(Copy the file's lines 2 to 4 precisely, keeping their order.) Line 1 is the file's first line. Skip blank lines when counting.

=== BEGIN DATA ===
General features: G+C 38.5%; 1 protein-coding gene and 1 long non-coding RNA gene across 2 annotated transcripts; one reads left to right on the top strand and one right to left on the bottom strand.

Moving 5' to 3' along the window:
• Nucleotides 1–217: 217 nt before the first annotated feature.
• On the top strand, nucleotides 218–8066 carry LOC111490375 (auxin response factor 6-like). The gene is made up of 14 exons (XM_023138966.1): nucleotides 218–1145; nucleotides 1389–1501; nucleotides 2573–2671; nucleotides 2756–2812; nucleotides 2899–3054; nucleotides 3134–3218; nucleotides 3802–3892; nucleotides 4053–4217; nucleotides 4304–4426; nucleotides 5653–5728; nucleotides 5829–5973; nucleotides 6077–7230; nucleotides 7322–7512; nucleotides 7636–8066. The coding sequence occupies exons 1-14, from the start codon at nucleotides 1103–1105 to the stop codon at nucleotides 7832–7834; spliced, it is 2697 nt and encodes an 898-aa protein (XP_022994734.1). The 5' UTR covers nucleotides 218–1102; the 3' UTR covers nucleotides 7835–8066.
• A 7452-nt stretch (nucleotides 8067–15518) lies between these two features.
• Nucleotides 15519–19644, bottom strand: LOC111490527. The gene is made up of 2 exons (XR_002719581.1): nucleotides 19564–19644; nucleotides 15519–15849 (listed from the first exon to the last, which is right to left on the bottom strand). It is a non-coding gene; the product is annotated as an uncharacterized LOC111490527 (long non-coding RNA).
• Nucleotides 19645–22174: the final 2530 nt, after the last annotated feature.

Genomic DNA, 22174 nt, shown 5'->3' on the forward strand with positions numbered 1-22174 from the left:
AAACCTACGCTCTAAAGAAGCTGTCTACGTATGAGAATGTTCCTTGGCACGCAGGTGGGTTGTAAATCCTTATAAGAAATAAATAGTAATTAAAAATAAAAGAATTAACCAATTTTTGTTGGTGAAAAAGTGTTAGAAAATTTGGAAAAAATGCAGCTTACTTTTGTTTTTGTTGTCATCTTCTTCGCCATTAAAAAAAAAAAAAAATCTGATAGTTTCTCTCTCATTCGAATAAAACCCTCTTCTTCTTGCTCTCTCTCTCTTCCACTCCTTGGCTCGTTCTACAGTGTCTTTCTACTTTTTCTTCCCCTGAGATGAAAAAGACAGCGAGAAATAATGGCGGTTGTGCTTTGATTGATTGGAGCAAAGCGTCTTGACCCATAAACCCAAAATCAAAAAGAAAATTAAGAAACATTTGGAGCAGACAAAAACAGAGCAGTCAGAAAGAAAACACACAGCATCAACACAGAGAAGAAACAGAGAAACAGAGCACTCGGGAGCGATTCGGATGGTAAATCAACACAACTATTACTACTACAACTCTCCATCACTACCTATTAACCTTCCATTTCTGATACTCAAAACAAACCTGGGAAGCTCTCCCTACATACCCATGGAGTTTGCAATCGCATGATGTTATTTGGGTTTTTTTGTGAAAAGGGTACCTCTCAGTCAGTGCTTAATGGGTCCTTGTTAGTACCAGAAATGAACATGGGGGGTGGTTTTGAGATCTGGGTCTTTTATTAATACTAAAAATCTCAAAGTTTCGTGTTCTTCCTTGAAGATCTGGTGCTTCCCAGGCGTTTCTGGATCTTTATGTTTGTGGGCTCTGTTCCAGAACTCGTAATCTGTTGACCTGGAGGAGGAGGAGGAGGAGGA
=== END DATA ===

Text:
Moving 5' to 3' along the window:
• Nucleotides 1–217: 217 nt before the first annotated feature.
• On the top strand, nucleotides 218–8066 carry LOC111490375 (auxin response factor 6-like). The gene is made up of 14 exons (XM_023138966.1): nucleotides 218–1145; nucleotides 1389–1501; nucleotides 2573–2671; nucleotides 2756–2812; nucleotides 2899–3054; nucleotides 3134–3218; nucleotides 3802–3892; nucleotides 4053–4217; nucleotides 4304–4426; nucleotides 5653–5728; nucleotides 5829–5973; nucleotides 6077–7230; nucleotides 7322–7512; nucleotides 7636–8066. The coding sequence occupies exons 1-14, from the start codon at nucleotides 1103–1105 to the stop codon at nucleotides 7832–7834; spliced, it is 2697 nt and encodes an 898-aa protein (XP_022994734.1). The 5' UTR covers nucleotides 218–1102; the 3' UTR covers nucleotides 7835–8066.